On February 23, 1672, a fire ruined the business. One year later, Dr. Joan Blaeu died. The fire of 1672 and the passing away of the director gave rise to a complete sale of the stock of the Blaeu House. Five public auctions dispersed the remaining books, atlases, copperplates, globes, etc., among many other map dealers and publishers in Amsterdam. The majority was acquired by a number of booksellers acting in partnership.

In the succeeding years, the remaining printing department was left in the hands of the Blaeu family until 1695 when also the inventory of the printing house was sold at a public auction. That meant the end of the Blaeus as a printing house of world renown.

back

Virginiae Partis Australis, Et Floridae Partis Orientalis ... - Willem Blaeu.

€600  ($702 / £540)
add to cart
questions?

Item Number:  12
Category:  Antique maps > America > North America

Old map of Virginia, by W. Blaeu.

"Cartographically this map forms a marked improvement on the Jodocus Hondius map of 1606, from which this was largely derived. It also amply illustrates the direction that engraving styles had moved, being more open and florid. The map depicts two nations' interests, both marked by their own coat of arms. The French claim, being largely present day Georgia, rests on the abortive colonial attempts of the 1560s. Blaeu makes no advance here in geography, following Hondius to the letter.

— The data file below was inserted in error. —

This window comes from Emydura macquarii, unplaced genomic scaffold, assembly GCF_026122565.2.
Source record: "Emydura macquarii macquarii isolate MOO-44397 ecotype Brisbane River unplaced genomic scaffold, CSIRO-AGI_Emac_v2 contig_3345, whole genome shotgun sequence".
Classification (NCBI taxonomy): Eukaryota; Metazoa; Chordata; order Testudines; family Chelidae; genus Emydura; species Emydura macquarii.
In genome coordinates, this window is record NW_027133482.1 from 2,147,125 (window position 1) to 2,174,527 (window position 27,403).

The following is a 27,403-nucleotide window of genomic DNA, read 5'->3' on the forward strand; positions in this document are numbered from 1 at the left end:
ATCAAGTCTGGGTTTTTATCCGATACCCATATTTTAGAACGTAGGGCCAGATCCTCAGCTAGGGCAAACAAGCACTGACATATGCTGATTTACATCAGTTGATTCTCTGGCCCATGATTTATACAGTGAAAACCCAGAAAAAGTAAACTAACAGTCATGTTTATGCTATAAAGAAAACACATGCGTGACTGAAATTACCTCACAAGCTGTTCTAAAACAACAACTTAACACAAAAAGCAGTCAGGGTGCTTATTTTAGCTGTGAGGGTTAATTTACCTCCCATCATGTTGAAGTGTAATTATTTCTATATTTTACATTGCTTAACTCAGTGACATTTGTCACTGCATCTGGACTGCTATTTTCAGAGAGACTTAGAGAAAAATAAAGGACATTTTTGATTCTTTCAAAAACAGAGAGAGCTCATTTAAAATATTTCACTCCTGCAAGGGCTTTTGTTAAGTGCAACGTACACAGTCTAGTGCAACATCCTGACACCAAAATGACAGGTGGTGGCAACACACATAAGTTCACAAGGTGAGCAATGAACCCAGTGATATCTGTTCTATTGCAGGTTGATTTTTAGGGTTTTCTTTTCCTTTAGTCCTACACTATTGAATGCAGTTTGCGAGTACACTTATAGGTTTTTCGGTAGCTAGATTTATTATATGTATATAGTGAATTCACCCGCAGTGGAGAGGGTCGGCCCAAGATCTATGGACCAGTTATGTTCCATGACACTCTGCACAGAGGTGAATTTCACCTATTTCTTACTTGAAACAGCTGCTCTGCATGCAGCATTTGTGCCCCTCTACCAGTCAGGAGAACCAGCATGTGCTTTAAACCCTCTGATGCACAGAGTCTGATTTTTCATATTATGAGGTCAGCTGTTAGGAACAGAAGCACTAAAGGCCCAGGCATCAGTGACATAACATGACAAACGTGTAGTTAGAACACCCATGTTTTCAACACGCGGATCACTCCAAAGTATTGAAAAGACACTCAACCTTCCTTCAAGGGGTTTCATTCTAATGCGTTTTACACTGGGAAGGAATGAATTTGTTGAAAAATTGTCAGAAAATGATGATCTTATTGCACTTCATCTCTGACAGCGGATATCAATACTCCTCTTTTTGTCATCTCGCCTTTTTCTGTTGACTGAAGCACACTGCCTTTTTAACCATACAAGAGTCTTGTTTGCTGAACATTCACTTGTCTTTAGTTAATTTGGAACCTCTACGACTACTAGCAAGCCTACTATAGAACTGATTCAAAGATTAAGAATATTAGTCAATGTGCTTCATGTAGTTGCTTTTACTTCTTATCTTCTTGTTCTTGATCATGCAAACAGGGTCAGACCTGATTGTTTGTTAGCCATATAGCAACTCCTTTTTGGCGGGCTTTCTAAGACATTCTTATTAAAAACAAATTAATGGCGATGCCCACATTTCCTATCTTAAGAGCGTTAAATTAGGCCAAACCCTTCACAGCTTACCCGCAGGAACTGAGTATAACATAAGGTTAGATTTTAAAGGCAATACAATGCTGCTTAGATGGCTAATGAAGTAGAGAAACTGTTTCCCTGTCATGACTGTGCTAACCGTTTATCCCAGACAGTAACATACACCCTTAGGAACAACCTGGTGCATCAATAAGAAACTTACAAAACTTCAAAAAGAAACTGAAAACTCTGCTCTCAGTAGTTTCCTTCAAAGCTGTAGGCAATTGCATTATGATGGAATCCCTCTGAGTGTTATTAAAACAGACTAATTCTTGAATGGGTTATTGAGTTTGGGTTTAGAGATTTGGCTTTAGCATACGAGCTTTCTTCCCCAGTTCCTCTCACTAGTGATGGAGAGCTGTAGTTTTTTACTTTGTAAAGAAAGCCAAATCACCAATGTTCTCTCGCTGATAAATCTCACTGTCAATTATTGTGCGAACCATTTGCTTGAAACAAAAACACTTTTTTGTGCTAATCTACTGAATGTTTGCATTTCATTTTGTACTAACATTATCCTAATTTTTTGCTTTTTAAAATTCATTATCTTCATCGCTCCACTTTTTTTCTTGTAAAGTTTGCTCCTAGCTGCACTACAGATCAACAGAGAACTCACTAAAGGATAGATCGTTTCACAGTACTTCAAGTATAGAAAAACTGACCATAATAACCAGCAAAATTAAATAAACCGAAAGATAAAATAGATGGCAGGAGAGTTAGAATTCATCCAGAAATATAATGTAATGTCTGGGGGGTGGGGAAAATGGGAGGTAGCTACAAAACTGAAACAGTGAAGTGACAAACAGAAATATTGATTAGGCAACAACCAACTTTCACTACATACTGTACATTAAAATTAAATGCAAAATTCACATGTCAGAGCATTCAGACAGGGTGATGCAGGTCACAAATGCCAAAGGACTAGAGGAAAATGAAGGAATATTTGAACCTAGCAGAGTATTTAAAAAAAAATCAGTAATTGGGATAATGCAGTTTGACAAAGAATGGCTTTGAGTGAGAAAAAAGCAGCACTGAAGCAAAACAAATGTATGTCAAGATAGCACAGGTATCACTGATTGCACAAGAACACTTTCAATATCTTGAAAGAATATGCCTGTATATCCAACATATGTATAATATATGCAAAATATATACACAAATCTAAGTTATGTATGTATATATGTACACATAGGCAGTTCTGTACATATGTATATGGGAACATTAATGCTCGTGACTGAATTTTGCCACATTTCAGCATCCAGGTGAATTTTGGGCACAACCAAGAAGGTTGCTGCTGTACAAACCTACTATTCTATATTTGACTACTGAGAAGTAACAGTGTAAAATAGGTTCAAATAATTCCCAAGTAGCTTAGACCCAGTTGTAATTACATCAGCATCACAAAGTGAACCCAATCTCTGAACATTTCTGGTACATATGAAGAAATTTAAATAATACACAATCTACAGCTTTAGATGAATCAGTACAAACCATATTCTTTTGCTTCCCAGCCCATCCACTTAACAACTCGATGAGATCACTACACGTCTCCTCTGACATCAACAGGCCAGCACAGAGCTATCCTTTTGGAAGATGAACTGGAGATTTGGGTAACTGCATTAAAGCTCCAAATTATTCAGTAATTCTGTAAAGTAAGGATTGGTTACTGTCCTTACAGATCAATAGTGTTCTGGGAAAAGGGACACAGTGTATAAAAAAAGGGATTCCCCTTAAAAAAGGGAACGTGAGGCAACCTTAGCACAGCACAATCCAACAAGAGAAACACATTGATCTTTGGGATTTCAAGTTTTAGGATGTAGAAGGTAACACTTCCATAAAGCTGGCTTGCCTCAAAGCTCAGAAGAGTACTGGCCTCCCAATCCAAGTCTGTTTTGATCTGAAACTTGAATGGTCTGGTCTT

The greatest improvement occurs in the northern half of the map north of Porto Royal. Whereas on the Hondius the coastline towards C. de Ste. Romano (present day Cape Fear) veered directly east, Blaeu more correctly takes it north-east, placing the cape closer to its true position of 34°. This span of coastline is approximately that of present day South Carolina's. This now present to us a more accurately proportioned Outer Banks Region, radically reduced in size but still slightly too far north. For these improvements Blaeu drew upon the extremeley rare DE EYLANDEN ..., by Hessel Gerritsz, c. 1631. The Outer Banks combine the placenames of Gerritsz and Hondius, often using two different ones for the same area such as C. de Trafalgar and C. ost Feare. This latter name was often applied to present day Cape Lookout before it was used for its present site to the south-west.